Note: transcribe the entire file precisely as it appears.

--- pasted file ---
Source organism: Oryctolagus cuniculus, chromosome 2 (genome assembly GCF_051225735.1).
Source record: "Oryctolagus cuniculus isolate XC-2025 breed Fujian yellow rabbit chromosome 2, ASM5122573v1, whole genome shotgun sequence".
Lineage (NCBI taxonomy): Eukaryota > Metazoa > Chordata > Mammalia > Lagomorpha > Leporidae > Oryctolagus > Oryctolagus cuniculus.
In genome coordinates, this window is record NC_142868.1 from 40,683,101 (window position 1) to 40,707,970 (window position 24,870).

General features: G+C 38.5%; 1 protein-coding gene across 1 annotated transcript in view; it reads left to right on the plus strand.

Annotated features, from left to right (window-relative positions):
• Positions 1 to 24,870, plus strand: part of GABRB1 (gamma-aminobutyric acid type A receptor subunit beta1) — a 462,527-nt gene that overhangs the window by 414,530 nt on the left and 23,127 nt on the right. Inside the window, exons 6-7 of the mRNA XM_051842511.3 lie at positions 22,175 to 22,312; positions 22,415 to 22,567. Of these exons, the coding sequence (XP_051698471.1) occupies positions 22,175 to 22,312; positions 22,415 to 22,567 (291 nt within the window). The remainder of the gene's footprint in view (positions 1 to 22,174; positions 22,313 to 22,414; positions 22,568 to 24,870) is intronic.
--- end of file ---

Source organism: Oryctolagus cuniculus, chromosome 2 (genome assembly GCF_051225735.1).
Source record: "Oryctolagus cuniculus isolate XC-2025 breed Fujian yellow rabbit chromosome 2, ASM5122573v1, whole genome shotgun sequence".
Lineage (NCBI taxonomy): Eukaryota > Metazoa > Chordata > Mammalia > Lagomorpha > Leporidae > Oryctolagus > Oryctolagus cuniculus.
In genome coordinates, this window is record NC_142868.1 from 40,683,101 (window position 1) to 40,707,970 (window position 24,870).

General features: G+C 38.5%; 1 protein-coding gene across 1 annotated transcript in view; it reads left to right on the plus strand.

Annotated features, from left to right (window-relative positions):
• Positions 1 to 24,870, plus strand: part of GABRB1 (gamma-aminobutyric acid type A receptor subunit beta1) — a 462,527-nt gene that overhangs the window by 414,530 nt on the left and 23,127 nt on the right. Inside the window, exons 6-7 of the mRNA XM_051842511.3 lie at positions 22,175 to 22,312; positions 22,415 to 22,567. Of these exons, the coding sequence (XP_051698471.1) occupies positions 22,175 to 22,312; positions 22,415 to 22,567 (291 nt within the window). The remainder of the gene's footprint in view (positions 1 to 22,174; positions 22,313 to 22,414; positions 22,568 to 24,870) is intronic.